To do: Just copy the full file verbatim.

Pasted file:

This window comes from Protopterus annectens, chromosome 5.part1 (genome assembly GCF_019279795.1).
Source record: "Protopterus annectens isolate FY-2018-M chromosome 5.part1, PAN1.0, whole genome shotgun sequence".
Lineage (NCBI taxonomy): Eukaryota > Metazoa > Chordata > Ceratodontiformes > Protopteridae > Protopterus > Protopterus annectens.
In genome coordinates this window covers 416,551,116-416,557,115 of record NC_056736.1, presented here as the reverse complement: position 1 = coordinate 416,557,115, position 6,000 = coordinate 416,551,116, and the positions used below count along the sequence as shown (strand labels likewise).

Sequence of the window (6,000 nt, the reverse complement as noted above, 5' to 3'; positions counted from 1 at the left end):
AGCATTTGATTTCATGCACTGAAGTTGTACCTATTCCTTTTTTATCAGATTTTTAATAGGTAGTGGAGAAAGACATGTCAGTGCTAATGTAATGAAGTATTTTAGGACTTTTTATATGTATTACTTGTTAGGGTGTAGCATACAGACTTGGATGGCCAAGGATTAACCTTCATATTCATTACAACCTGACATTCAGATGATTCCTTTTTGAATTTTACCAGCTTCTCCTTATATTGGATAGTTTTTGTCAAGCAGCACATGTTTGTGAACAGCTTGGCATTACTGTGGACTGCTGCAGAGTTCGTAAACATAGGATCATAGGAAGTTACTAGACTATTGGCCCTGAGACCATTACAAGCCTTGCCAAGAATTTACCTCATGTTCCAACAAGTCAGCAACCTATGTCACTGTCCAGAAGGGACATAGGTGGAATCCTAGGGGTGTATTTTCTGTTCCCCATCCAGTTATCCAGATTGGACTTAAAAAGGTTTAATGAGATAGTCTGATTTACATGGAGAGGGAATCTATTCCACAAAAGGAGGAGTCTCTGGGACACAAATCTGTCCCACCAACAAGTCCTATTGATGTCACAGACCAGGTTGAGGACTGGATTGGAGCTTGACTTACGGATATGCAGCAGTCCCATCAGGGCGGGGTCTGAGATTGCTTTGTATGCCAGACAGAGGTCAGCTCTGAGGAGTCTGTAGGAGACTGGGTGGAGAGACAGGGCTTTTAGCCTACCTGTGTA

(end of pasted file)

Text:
This window comes from Protopterus annectens, chromosome 5.part1 (genome assembly GCF_019279795.1).
Source record: "Protopterus annectens isolate FY-2018-M chromosome 5.part1, PAN1.0, whole genome shotgun sequence".
Lineage (NCBI taxonomy): Eukaryota > Metazoa > Chordata > Ceratodontiformes > Protopteridae > Protopterus > Protopterus annectens.
In genome coordinates this window covers 416,551,116-416,557,115 of record NC_056736.1, presented here as the reverse complement: position 1 = coordinate 416,557,115, position 6,000 = coordinate 416,551,116, and the positions used below count along the sequence as shown (strand labels likewise).

Sequence of the window (6,000 nt, the reverse complement as noted above, 5' to 3'; positions counted from 1 at the left end):
AGCATTTGATTTCATGCACTGAAGTTGTACCTATTCCTTTTTTATCAGATTTTTAATAGGTAGTGGAGAAAGACATGTCAGTGCTAATGTAATGAAGTATTTTAGGACTTTTTATATGTATTACTTGTTAGGGTGTAGCATACAGACTTGGATGGCCAAGGATTAACCTTCATATTCATTACAACCTGACATTCAGATGATTCCTTTTTGAATTTTACCAGCTTCTCCTTATATTGGATAGTTTTTGTCAAGCAGCACATGTTTGTGAACAGCTTGGCATTACTGTGGACTGCTGCAGAGTTCGTAAACATAGGATCATAGGAAGTTACTAGACTATTGGCCCTGAGACCATTACAAGCCTTGCCAAGAATTTACCTCATGTTCCAACAAGTCAGCAACCTATGTCACTGTCCAGAAGGGACATAGGTGGAATCCTAGGGGTGTATTTTCTGTTCCCCATCCAGTTATCCAGATTGGACTTAAAAAGGTTTAATGAGATAGTCTGATTTACATGGAGAGGGAATCTATTCCACAAAAGGAGGAGTCTCTGGGACACAAATCTGTCCCACCAACAAGTCCTATTGATGTCACAGACCAGGTTGAGGACTGGATTGGAGCTTGACTTACGGATATGCAGCAGTCCCATCAGGGCGGGGTCTGAGATTGCTTTGTATGCCAGACAGAGGTCAGCTCTGAGGAGTCTGTAGGAGACTGGGTGGAGAGACAGGGCTTTTAGCCTACCTGTGTA